House conservatives are signaling they’ll give the newly minted House Speaker Mike Johnson some runway and flexibility as the House barrels toward a November 17 spending deadline to fund the government.
This marks a clear departure from how those same members viewed former House Speaker Kevin McCarthy’s decision earlier this month to put a short-term spending bill on the floor, which ultimately led to his ouster.
“I have never been comfortable with CRs (continuing resolutions), but it … is going to be difficult for Mike and anyone who steps into that job, but I think he is going to do a great job,” Rep. Eli Crane, a Republican, told CNN.
Pressed on whether conservatives might give Johnson some leeway when it comes to keeping the government open, Crane said: “You know it is very possible that there will be Democrat and Republican votes working together. That being said, I think that just how he is going to lead, it is going to make it easier for everyone to follow his lead.”
In a letter to colleagues earlier Wednesday, Johnson outlined his first priority will be trying to pass the remaining spending bills that have so far languished in the House one by one. But Johnson indicated that given the time constraints, if those bills can’t pass quickly, he’d look to fund to government using what is known as a short-term spending bill or continuing resolution that would run either through January 15 or April 15, whichever the conference supports.
Conservatives are largely still calling for spending cuts and may even demand them in a short-term spending bill. Asked if he would back a short-term spending bill through January, House Freedom Caucus Chairman Scott Perry told CNN only “if it cuts spending.”
“We don’t support a clean CR, I don’t support a clean CR,” he said.
But the same members are warning they do believe Johnson starts in a more solid place with conservatives than McCarthy did.
“There is a new level of trust with Speaker Johnson that did not exist previously,” Rep. Bob Good told CNN. “That’s why we have a new speaker.”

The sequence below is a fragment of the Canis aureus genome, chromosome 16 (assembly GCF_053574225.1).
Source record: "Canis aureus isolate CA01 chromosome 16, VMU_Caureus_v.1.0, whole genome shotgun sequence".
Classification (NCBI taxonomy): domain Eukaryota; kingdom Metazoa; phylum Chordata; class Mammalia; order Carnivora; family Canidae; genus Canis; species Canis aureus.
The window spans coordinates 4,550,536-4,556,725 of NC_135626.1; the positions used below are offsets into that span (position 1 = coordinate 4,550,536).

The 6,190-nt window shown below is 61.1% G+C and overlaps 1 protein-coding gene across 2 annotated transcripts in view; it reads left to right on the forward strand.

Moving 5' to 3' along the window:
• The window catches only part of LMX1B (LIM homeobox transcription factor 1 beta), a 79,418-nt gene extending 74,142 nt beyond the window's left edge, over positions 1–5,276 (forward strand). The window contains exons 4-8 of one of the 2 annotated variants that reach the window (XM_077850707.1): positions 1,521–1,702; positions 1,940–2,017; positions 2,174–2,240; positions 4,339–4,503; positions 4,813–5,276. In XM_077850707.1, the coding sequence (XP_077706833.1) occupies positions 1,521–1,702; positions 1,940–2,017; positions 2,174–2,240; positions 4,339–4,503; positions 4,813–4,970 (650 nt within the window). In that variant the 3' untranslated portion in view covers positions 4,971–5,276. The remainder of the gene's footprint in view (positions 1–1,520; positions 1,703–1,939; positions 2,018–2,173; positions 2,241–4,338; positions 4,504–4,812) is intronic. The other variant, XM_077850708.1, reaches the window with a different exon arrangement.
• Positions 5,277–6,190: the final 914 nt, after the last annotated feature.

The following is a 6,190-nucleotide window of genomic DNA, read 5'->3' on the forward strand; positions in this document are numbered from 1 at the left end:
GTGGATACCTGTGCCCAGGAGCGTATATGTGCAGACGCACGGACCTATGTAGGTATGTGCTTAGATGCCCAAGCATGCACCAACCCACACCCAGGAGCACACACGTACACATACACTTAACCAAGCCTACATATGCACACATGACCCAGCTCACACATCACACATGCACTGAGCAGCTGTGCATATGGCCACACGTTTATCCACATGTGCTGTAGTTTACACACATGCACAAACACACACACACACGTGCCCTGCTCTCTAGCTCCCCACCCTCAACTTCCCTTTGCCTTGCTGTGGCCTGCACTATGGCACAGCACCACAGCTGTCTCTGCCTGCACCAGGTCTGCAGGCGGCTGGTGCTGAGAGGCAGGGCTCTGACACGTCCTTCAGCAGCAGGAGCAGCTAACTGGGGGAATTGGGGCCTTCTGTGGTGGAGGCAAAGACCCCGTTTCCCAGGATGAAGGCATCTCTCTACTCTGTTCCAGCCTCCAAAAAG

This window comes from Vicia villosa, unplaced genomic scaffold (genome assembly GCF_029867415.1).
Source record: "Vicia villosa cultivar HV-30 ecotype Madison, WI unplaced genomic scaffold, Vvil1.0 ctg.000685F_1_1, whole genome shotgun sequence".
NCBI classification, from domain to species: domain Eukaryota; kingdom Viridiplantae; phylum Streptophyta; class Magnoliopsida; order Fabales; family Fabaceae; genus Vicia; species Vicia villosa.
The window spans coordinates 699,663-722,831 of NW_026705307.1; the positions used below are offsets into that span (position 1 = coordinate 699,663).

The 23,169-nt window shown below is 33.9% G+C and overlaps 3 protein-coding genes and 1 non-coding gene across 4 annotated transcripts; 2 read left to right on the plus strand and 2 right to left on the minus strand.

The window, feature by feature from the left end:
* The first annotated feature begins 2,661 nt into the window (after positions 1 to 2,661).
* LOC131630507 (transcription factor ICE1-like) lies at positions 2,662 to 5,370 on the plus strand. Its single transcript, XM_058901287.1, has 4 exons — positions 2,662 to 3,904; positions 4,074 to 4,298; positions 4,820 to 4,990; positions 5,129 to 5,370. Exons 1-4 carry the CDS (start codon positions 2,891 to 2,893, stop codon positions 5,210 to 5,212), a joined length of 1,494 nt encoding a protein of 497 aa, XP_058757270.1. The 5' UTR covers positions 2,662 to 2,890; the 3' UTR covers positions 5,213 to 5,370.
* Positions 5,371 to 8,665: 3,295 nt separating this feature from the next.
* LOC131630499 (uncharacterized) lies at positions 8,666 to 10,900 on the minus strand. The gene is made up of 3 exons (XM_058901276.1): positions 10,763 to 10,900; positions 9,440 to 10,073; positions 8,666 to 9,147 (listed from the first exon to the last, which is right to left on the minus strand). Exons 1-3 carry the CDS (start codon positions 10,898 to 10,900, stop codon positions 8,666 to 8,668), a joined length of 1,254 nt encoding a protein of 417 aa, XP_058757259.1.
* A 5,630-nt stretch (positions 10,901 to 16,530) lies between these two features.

The reality for Johnson is that the same dynamics that befell McCarthy will exist for him.
The Senate and the White House are still controlled by Democrats and any spending bill passed will need Democratic support to become law and avert a shutdown. But what you hear from conservatives – at least in the minutes before and after Johnson won the speaker’s election – is they are willing to give some room for Johnson to maneuver in his new role.
Asked if he would bring a vote to oust Johnson if he put forth a short-term spending bill at current spending levels, Rep. Matt Gaetz said he’s optimistic Johnson will be able to actually pass the individual spending bills.
The challenge for House Republicans is they still have eight more spending bills to pass including two that have been stuck in committee because of disagreements within GOP ranks. In his letter to colleagues, Johnson set out an aggressive time table for passing the bills, but the issue will be finding a way to pass the legislation in just a narrow GOP majority.
Conservatives are signaling that they feel more optimistic that Johnson will be able to unify the conference.
“The door to the speaker’s office now is open to the members and to the constituents, not just the lobbyists,” Rep. Matt Rosendale told reporters.
The members who ousted McCarthy also told reporters that they have no regrets now about ousting McCarthy.